Peters Receives Air Force Response to Letter on PFAS Cleanup Surrounding Former Wurtsmith Air Force Base
WASHINGTON, DC – U.S. Senator Gary Peters (MI) today received a response from Secretary of the Air Force Heather Wilson in response to a letter Peters sent last week regarding the agency’s cooperation with the State of Michigan on per- and polyfluoroalkyl substances (PFAS) cleanup efforts around the former Wurtsmith Air Force Base in Iosco County. In the Air Force’s letter, Secretary Wilson assured Peters that the Air Force will continue to work with the State of Michigan, and that Assistant Secretary Henderson is scheduling a trip to Michigan – which Peters requested in his letter last week.
“Families and veterans living around Wurtsmith are facing health risks from PFAS contamination – which they were exposed to for years – and they deserve answers,” said Senator Peters, Ranking Member of the Senate Homeland Security and Governmental Affairs Committee. “While I’m encouraged the Secretary has assured me the Air Force will remain proactive in remediation efforts and work with the State of Michigan, I continue to believe the Administration will need to be directed by Congress to set enforceable standards to guide clean up at contaminated sites. I’m working on drafting that legislation and look forward to introducing it soon with Senate colleagues.”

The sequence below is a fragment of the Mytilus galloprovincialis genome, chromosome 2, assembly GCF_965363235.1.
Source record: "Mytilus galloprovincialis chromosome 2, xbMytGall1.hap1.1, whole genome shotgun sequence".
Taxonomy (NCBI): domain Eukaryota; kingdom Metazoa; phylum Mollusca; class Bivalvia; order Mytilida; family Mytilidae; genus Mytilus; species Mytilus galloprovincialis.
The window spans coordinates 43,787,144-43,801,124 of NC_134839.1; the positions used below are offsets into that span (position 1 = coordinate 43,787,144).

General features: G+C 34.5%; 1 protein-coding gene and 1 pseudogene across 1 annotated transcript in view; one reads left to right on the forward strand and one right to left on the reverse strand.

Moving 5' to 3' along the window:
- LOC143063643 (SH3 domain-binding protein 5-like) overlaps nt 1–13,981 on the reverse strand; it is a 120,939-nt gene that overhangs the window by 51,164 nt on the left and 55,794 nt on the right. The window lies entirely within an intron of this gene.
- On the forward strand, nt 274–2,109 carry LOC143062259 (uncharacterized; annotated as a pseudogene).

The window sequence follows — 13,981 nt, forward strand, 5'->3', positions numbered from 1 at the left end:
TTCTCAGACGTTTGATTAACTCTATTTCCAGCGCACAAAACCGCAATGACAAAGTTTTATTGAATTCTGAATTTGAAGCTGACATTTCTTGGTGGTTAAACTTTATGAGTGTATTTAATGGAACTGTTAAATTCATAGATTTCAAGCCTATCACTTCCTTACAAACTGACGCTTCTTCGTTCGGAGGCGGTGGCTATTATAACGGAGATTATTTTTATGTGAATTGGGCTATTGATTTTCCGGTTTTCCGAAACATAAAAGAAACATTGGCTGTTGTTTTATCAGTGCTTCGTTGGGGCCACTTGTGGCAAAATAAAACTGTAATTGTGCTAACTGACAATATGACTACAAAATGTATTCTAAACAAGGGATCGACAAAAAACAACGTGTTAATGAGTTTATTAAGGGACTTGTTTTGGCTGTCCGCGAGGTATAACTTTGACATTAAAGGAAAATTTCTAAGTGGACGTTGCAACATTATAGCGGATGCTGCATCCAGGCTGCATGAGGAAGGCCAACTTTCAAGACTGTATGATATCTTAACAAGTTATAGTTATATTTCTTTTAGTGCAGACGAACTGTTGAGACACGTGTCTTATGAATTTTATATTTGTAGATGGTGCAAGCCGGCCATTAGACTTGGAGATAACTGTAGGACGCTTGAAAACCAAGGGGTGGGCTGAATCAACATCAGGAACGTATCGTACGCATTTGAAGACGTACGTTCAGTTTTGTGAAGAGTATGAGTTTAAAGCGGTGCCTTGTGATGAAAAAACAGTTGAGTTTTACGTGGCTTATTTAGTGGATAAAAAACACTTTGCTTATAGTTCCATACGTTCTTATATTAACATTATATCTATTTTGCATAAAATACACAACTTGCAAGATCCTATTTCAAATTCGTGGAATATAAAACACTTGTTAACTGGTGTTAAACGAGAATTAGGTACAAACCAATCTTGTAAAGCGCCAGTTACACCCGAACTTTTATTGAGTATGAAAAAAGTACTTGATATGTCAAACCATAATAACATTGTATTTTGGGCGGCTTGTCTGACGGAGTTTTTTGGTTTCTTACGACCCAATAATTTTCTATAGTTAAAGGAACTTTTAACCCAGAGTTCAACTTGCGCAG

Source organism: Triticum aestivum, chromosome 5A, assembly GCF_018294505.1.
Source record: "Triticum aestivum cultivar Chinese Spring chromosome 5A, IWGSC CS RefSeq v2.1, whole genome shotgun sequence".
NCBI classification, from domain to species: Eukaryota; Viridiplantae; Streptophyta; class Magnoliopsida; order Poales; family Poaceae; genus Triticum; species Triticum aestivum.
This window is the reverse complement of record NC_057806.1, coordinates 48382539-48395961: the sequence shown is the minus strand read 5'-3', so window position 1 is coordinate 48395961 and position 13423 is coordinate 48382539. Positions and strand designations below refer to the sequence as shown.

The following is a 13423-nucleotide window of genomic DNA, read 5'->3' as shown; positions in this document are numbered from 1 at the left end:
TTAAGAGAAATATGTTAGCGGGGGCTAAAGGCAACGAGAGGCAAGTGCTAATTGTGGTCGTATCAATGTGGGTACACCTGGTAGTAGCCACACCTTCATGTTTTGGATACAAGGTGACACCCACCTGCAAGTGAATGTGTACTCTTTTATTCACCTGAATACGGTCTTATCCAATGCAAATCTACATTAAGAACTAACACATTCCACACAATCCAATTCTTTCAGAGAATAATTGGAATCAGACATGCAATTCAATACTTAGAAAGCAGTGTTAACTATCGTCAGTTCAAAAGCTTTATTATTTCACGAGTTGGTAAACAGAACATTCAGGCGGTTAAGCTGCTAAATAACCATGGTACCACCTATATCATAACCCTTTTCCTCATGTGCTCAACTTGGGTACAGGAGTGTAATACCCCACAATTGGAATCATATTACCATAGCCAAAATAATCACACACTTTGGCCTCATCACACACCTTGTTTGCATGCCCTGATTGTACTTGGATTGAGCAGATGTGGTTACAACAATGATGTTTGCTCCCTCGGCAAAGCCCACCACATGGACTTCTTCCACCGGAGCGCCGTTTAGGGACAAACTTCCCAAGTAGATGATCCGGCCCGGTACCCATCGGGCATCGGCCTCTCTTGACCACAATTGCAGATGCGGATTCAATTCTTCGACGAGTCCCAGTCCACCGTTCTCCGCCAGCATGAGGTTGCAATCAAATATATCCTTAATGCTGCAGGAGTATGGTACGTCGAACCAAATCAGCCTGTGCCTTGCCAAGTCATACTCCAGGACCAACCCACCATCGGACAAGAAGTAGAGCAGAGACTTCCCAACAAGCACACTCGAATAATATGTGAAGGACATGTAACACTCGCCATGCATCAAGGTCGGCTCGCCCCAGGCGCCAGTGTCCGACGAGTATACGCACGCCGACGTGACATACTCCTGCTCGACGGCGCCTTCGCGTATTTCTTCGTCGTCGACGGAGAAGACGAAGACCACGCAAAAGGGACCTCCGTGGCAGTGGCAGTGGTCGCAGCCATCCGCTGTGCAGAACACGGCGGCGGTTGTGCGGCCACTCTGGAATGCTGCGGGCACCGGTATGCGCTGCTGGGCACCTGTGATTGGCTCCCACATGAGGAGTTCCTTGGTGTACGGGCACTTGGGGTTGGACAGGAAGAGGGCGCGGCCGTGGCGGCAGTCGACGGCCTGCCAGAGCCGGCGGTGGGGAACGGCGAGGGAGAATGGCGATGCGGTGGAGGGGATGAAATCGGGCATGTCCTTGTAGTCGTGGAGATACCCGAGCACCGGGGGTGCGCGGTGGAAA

Peters’ letter last week was in response to news reports that the Air Force notified the state of Michigan that it would not make new efforts to cleanup PFAS in Iosco County and criticized the state Department of Environmental Quality.
Peters previously met with Secretary Henderson, who made assurances that the Air Force would take steps to clean up the contaminated areas. Instead, the Air Force elected to claim sovereign immunity from state environmental quality regulations and water resources protection laws. Peters reminded Secretary Wilson that Congress has waived sovereign immunity for environmental cleanup purposes, and stated that the Air Force’s refusal to comply with state established water quality limits suggested that Congress should act swiftly to direct the EPA to establish enforceable federal standards.
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